On March 6, 2016, an ex-con from Florida, Sherman D. Chester, wrote a "thank you" letter to President Obama. Chester was one of the 61 non-violent drug offenders who received commutations of their sentences from President Obama on December 18, 2015. More than a third of those who received commutations were serving life sentences. Chester then wrote about his own life story.
Chester was serving a life sentence without parole at Jesup Federal Correctional Institution for crimes he committed in Florida. Jesup is the same prison facility where Timothy Tyler is doing his time. For those unaware, Timothy was sentenced to life without parole after being caught selling acid for a third time, even though the he never served any prior time or showed any violent conduct. Both Tyler and Chester share similar stories – young kids in Florida being introduced to the wrong crowd, making poor decisions, and being caught up in something much bigger than they expected.
When Chester was being sentenced, the presiding Judge had a lot of personal issues with the way in which the law forced his hand. He stated, "This case is an illustration of the difficulties and problems that result from the application of mandatory minimum sentences. This man doesn't deserve a life sentence, and there is no way that I can legally keep from giving it to him."
Chester's letter to President Obama came after he served more than 20 years in prison. It also cost US taxpayers over $1,300,000.00 (yes, over one and a quarter million dollars) to keep him incarcerated. Even after that, the letter notifying him of his commutation made clear that "the basic belief in our democracy that people deserve a second chance after having made a mistake in their lives that led to a conviction under our laws." In receiving such praise, Chester made clear in his letter to President Obama that he has hard pressed to express just how much it means to him that the President believed in him "enough to give me that second chance."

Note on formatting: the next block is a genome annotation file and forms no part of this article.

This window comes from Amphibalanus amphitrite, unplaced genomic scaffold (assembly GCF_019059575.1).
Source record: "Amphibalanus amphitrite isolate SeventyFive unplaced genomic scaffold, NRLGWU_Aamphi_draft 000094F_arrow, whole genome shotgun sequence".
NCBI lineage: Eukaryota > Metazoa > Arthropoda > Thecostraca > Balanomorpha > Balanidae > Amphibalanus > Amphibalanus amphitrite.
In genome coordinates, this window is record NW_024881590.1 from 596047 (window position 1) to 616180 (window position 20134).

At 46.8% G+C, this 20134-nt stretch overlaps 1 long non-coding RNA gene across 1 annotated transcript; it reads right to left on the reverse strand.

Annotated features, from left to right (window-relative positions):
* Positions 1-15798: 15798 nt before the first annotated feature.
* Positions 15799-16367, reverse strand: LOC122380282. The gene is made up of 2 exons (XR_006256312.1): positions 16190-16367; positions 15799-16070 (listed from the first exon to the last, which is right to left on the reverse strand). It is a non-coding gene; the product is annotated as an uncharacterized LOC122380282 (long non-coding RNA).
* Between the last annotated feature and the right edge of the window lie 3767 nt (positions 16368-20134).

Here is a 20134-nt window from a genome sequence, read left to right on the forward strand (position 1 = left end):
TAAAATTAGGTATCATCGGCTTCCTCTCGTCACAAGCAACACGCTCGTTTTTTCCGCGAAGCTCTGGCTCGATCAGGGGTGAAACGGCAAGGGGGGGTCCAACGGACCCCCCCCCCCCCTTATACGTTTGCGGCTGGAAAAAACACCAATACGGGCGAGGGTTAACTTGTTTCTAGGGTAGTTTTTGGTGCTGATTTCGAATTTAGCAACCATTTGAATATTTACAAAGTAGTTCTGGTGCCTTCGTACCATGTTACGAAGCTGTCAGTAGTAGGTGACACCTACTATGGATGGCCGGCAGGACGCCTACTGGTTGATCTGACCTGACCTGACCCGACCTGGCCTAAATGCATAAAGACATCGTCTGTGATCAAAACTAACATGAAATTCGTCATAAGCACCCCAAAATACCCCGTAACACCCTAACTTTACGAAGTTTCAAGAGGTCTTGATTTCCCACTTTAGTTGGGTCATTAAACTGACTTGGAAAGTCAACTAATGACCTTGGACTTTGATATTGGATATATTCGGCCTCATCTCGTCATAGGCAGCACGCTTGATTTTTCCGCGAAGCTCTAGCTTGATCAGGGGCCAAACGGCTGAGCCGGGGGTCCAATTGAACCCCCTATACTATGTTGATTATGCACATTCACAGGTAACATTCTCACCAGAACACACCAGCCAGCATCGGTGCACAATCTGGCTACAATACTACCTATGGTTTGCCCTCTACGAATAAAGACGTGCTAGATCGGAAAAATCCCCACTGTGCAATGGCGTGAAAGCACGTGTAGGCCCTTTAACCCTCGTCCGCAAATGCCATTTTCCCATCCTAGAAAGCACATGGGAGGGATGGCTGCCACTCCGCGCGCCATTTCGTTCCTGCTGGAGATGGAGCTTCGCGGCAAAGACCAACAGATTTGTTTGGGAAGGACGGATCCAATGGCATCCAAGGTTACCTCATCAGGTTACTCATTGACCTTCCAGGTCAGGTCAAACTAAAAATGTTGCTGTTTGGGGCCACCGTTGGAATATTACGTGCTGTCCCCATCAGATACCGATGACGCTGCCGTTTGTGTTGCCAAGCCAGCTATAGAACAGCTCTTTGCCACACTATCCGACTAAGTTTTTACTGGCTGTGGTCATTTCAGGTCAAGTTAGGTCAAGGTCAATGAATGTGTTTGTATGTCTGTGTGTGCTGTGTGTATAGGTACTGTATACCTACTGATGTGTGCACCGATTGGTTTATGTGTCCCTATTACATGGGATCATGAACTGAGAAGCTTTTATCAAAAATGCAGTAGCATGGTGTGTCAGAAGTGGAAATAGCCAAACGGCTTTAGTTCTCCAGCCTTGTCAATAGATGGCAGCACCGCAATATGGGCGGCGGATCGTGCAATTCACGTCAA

It is that last line that makes the news from yesterday that much more meaningful. President Obama issued commutations for 214 men and women.
President Obama recognizes the fact that this story isn't unique to kids in Florida. Rather, President Obama stated "that Sherman's story is all too common in this country – a country that imprisons its citizens at a far higher rate than any other. Too many men and women end up in a criminal justice system that serves up excessive punishments, especially for nonviolent drug offenses."
The "War on Drugs" has destroyed communities and families without any regard to race, color, or religious belief. Hope has been hard to find, but this act by President Obama lights that spark for many who thought it may be too late. Since starting his first term nearly 8 years ago, President Obama has "commuted more sentences than the past nine presidents combined". And in his own words, he is "not done yet."